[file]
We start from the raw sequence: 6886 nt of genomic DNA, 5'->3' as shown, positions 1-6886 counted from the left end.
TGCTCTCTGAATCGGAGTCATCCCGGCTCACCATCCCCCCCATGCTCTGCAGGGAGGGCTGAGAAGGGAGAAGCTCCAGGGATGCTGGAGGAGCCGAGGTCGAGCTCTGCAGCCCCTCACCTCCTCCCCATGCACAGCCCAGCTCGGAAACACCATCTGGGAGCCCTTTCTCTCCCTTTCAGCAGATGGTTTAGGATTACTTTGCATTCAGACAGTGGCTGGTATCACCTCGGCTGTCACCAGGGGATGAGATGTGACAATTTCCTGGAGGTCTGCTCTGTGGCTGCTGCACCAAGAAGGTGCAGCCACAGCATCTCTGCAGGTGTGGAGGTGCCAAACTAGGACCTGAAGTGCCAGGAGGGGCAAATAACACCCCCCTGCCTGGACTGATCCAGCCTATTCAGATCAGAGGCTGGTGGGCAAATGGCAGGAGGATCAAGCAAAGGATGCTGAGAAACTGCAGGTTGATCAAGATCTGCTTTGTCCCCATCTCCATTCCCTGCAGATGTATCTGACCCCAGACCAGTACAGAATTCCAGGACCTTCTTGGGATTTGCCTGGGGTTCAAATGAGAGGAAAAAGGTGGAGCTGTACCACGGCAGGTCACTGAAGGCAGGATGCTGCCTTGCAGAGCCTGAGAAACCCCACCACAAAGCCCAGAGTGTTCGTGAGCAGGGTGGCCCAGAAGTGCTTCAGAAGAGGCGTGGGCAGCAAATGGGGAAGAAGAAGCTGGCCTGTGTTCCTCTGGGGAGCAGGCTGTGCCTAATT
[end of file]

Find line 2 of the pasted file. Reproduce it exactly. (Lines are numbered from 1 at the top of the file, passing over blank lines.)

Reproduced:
TGCTCTCTGAATCGGAGTCATCCCGGCTCACCATCCCCCCCATGCTCTGCAGGGAGGGCTGAGAAGGGAGAAGCTCCAGGGATGCTGGAGGAGCCGAGGTCGAGCTCTGCAGCCCCTCACCTCCTCCCCATGCACAGCCCAGCTCGGAAACACCATCTGGGAGCCCTTTCTCTCCCTTTCAGCAGATGGTTTAGGATTACTTTGCATTCAGACAGTGGCTGGTATCACCTCGGCTGTCACCAGGGGATGAGATGTGACAATTTCCTGGAGGTCTGCTCTGTGGCTGCTGCACCAAGAAGGTGCAGCCACAGCATCTCTGCAGGTGTGGAGGTGCCAAACTAGGACCTGAAGTGCCAGGAGGGGCAAATAACACCCCCCTGCCTGGACTGATCCAGCCTATTCAGATCAGAGGCTGGTGGGCAAATGGCAGGAGGATCAAGCAAAGGATGCTGAGAAACTGCAGGTTGATCAAGATCTGCTTTGTCCCCATCTCCATTCCCTGCAGATGTATCTGACCCCAGACCAGTACAGAATTCCAGGACCTTCTTGGGATTTGCCTGGGGTTCAAATGAGAGGAAAAAGGTGGAGCTGTACCACGGCAGGTCACTGAAGGCAGGATGCTGCCTTGCAGAGCCTGAGAAACCCCACCACAAAGCCCAGAGTGTTCGTGAGCAGGGTGGCCCAGAAGTGCTTCAGAAGAGGCGTGGGCAGCAAATGGGGAAGAAGAAGCTGGCCTGTGTTCCTCTGGGGAGCAGGCTGTGCCTAATT